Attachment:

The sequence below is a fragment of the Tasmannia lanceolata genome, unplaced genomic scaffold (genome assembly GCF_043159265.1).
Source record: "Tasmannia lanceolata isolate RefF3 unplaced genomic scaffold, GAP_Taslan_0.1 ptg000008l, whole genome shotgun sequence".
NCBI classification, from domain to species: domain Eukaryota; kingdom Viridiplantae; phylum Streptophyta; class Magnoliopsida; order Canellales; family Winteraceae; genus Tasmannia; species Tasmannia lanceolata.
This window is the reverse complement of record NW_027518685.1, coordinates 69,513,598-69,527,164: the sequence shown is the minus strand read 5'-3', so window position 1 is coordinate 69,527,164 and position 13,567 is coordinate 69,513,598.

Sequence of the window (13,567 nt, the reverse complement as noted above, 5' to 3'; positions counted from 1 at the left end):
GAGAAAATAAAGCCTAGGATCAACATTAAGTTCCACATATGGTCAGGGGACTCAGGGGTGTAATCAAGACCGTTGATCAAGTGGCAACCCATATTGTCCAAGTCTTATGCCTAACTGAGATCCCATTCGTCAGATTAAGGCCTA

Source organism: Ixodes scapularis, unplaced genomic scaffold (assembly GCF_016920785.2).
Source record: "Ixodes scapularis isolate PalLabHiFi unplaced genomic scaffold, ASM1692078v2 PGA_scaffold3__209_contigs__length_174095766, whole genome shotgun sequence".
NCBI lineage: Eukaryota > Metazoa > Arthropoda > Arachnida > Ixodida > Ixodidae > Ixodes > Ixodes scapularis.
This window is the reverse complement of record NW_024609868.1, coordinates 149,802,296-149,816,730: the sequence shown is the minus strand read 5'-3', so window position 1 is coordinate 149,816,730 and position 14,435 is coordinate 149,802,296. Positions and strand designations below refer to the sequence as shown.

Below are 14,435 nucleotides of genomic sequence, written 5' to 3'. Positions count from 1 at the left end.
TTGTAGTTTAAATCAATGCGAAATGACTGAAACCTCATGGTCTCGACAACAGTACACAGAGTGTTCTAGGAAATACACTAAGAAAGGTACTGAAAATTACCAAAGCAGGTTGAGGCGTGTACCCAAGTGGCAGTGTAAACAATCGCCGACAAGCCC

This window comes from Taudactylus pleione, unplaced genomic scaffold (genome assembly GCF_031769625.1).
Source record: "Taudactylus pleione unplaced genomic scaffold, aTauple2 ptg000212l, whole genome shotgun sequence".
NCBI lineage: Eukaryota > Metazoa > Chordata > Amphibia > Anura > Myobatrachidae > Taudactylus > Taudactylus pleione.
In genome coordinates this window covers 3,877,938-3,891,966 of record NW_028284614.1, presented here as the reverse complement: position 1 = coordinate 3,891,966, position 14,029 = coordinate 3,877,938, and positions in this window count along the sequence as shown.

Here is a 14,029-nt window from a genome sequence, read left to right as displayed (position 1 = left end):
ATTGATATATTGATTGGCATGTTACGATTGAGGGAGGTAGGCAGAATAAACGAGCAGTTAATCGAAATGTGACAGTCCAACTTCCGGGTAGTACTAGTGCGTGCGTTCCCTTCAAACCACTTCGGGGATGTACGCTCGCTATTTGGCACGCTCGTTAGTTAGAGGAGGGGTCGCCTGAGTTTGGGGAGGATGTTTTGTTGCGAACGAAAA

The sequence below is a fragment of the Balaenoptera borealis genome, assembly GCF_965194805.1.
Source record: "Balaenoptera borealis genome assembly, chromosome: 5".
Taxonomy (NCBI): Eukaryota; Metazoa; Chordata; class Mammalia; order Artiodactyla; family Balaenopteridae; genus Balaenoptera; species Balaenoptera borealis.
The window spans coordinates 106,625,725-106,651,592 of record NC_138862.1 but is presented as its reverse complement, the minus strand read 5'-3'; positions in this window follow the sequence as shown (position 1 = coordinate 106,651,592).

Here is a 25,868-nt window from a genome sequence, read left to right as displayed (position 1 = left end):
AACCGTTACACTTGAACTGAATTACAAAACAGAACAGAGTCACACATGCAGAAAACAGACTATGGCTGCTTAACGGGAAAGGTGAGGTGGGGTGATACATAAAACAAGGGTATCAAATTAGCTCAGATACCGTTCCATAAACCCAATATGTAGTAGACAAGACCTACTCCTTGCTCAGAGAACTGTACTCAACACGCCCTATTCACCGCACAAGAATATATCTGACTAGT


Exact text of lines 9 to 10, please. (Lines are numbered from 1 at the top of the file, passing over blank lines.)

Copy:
NCBI lineage: Eukaryota > Metazoa > Arthropoda > Arachnida > Ixodida > Ixodidae > Ixodes > Ixodes scapularis.
This window is the reverse complement of record NW_024609868.1, coordinates 149,802,296-149,816,730: the sequence shown is the minus strand read 5'-3', so window position 1 is coordinate 149,816,730 and position 14,435 is coordinate 149,802,296. Positions and strand designations below refer to the sequence as shown.